Next up the list is the posters that believe that they are “influencers”. For those of you that don’t know what a instagram influencer is, It is a person that gets free stuff from companies because they have a substantial amount of followers. I get that, more eyes, more sales. Conversely, I have seen many photos posted of people with a fish, with their hat down so the Logo of upfront, with a beer can propped up with the label proudly presented in the frame with a million hashtags, thinking that they will get noticed and become sponsored.
Two things; One, having 210 followers does not make you an influencer and secondly, you’re really not all that interesting. On a side note, if you’re a cute girl, that’s a perk for gaining more followers but, I can assure you that those followers are not all that interested in that fish you caught. What exactly are they trolling for? Just remember that.
One of the things that social media does do well is highlight failure. Get online and search #fishing #flyfishing #bigfish, check out how many anglers are mishandling the fish. They have them by the gills or hanging from their jaws. They have them flopping around on the shore or out of the water too long.
My personal favorite is the people who forgot they were trespassing and fishing private water. Even worse than that is the people who willingly break the rule JUST for the photo-op, Talk about losing sight.
I know it sounds like I’m a grumpy old dude and I just don’t get it but let me move to the great part of instagram fishing pics…..I got nothing”n
I love seeing beautiful places, gorgeous fish, amazing flies, exotic destinations, you know, it’s the reason why we do this.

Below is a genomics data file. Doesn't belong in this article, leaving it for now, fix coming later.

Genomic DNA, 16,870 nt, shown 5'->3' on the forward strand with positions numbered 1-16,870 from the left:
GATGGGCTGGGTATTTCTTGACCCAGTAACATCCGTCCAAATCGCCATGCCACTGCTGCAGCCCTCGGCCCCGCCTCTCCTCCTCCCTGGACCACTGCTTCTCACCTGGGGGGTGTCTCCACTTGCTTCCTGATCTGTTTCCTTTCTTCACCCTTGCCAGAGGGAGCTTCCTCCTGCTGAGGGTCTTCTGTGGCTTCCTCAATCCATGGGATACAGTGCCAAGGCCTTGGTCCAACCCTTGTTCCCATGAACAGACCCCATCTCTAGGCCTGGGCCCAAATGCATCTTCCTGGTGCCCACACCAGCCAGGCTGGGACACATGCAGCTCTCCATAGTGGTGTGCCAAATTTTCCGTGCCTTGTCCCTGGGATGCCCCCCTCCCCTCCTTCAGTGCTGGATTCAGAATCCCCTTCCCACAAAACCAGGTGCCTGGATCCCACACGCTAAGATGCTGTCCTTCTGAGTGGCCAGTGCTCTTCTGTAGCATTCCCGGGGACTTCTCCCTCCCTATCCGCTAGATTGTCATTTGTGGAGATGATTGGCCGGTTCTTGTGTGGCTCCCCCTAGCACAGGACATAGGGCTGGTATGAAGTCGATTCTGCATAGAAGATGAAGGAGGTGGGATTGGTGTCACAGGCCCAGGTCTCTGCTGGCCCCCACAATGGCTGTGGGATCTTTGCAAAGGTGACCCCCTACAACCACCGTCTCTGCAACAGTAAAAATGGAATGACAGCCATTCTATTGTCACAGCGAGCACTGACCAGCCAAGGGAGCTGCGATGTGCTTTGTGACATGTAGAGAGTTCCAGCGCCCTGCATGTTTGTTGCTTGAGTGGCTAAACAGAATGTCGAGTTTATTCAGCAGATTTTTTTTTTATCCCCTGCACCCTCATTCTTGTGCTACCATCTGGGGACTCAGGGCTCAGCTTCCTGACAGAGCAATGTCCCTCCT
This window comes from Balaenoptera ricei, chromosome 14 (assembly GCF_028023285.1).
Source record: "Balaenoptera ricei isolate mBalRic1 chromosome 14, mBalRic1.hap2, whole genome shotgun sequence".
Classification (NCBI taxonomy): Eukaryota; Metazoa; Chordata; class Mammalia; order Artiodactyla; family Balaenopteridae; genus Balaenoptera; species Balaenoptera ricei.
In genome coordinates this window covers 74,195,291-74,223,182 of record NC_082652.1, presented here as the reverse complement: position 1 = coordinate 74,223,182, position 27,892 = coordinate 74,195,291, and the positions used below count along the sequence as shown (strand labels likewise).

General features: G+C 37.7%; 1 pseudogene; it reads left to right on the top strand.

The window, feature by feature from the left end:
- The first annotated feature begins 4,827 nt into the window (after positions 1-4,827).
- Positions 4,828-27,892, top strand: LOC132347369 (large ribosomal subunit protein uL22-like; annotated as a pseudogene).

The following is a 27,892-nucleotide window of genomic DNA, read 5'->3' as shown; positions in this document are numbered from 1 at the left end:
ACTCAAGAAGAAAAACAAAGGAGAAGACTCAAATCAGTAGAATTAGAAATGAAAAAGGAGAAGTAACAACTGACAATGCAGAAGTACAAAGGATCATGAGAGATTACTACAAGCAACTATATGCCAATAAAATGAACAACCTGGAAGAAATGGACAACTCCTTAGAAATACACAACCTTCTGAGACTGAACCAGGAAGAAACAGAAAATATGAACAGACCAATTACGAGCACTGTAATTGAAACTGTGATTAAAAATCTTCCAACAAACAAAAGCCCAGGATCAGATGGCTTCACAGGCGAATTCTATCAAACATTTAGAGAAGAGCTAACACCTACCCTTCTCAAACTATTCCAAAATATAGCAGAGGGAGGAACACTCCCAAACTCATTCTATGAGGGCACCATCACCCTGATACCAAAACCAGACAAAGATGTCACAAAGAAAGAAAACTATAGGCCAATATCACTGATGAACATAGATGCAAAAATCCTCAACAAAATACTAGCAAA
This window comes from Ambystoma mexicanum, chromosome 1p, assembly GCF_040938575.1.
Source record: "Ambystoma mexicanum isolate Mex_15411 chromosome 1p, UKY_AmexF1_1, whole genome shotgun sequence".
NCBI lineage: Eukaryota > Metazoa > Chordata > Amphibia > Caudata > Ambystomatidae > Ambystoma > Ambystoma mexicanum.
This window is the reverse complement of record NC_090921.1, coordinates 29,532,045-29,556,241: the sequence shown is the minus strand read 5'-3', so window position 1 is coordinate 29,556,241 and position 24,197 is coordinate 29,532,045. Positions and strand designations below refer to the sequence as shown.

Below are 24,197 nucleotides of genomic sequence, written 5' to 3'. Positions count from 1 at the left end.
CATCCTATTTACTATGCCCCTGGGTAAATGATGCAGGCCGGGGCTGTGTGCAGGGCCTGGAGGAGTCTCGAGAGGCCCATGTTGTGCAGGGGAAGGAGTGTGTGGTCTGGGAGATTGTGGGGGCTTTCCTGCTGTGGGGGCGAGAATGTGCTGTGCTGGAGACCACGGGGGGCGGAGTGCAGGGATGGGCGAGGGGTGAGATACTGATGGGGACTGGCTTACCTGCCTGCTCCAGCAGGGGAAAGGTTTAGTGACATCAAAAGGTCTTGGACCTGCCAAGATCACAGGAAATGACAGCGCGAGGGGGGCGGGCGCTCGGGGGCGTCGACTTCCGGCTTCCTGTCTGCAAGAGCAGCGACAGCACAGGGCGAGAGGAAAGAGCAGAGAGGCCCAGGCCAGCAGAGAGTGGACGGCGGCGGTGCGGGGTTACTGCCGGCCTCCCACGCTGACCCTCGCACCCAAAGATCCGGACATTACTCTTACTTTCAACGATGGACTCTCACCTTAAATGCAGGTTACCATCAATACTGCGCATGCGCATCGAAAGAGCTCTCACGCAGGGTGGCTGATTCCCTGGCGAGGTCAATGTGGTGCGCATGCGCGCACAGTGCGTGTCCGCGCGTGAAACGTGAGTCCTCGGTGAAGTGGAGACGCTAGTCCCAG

I would like #flyfishing or #fishing to be more like the Travel Channel or The Drake Magazine less like a venue for shameless self-promotion
My advise, keep the camera in the car, or if you cant resist, take fast and thoughtful photos. Always respect the fish, the enviorment, and if you’re a catch and release angler, “keep’um wet” let them go quickly.
One thing I know for certain is a well told fish story is way better than a photo any day of the week.
Tight Lines (from the socially unsocial guide)
10 things you need to do BEFORE you hit the river!
It is the end of winter, I would expect that you’re getting anxious for the up coming fly Fishing season. I have done this routine for over 25 years and it is a great way to get primed and ready.
Here is a checklist of things to do ahead of time that will make your spring, summer, fall adventure successful.
- Do a dry run with your waders and boots. It is a great time to see if you need to repair leaks in your waders from last year, the ones you forgot about that soaked your socks. Also, check your boots of delaminating, wear and condition. Make sure they’re good enough or still fit you well. Soak your boots and change your laces.
- Go through all your flies. At the end of the seasons we just put our flies in our boxes, close them up, that’s it. What people forget about is that the hook itself can rust. Check to see if they still are in good shape and also take the time, with the help of an adult beverage, organize your boxes. I have a separate box for nymphs and dries as well as each family; Mayflies, Caddis, midge and so on. You never need to carry ALL of your patterns with you at all times. Do your homework, or ask your favorite shop what’s hatching and stock that. (but also keep a few secret bugs with you just incase.)